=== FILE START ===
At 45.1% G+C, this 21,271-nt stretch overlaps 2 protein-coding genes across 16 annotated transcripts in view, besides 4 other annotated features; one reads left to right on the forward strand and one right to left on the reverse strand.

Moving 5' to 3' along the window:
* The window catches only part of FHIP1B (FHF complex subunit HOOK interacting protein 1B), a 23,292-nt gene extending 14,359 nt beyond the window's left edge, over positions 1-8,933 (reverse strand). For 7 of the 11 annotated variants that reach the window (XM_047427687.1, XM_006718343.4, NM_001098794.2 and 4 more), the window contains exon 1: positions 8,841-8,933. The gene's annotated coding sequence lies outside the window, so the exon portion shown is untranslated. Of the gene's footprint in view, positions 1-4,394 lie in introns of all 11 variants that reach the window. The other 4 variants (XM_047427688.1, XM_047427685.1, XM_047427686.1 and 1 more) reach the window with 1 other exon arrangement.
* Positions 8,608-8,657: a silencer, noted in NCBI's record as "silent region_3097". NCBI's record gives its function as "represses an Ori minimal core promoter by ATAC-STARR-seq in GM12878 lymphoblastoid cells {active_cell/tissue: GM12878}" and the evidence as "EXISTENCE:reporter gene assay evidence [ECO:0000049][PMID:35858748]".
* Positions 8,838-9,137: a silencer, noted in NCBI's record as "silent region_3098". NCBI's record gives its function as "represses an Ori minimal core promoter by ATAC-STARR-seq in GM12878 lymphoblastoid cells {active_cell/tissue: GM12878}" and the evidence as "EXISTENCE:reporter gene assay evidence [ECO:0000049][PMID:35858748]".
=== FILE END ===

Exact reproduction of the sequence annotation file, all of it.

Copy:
At 45.1% G+C, this 21,271-nt stretch overlaps 2 protein-coding genes across 16 annotated transcripts in view, besides 4 other annotated features; one reads left to right on the forward strand and one right to left on the reverse strand.

Moving 5' to 3' along the window:
* The window catches only part of FHIP1B (FHF complex subunit HOOK interacting protein 1B), a 23,292-nt gene extending 14,359 nt beyond the window's left edge, over positions 1-8,933 (reverse strand). For 7 of the 11 annotated variants that reach the window (XM_047427687.1, XM_006718343.4, NM_001098794.2 and 4 more), the window contains exon 1: positions 8,841-8,933. The gene's annotated coding sequence lies outside the window, so the exon portion shown is untranslated. Of the gene's footprint in view, positions 1-4,394 lie in introns of all 11 variants that reach the window. The other 4 variants (XM_047427688.1, XM_047427685.1, XM_047427686.1 and 1 more) reach the window with 1 other exon arrangement.
* Positions 8,608-8,657: a silencer, noted in NCBI's record as "silent region_3097". NCBI's record gives its function as "represses an Ori minimal core promoter by ATAC-STARR-seq in GM12878 lymphoblastoid cells {active_cell/tissue: GM12878}" and the evidence as "EXISTENCE:reporter gene assay evidence [ECO:0000049][PMID:35858748]".
* Positions 8,838-9,137: a silencer, noted in NCBI's record as "silent region_3098". NCBI's record gives its function as "represses an Ori minimal core promoter by ATAC-STARR-seq in GM12878 lymphoblastoid cells {active_cell/tissue: GM12878}" and the evidence as "EXISTENCE:reporter gene assay evidence [ECO:0000049][PMID:35858748]".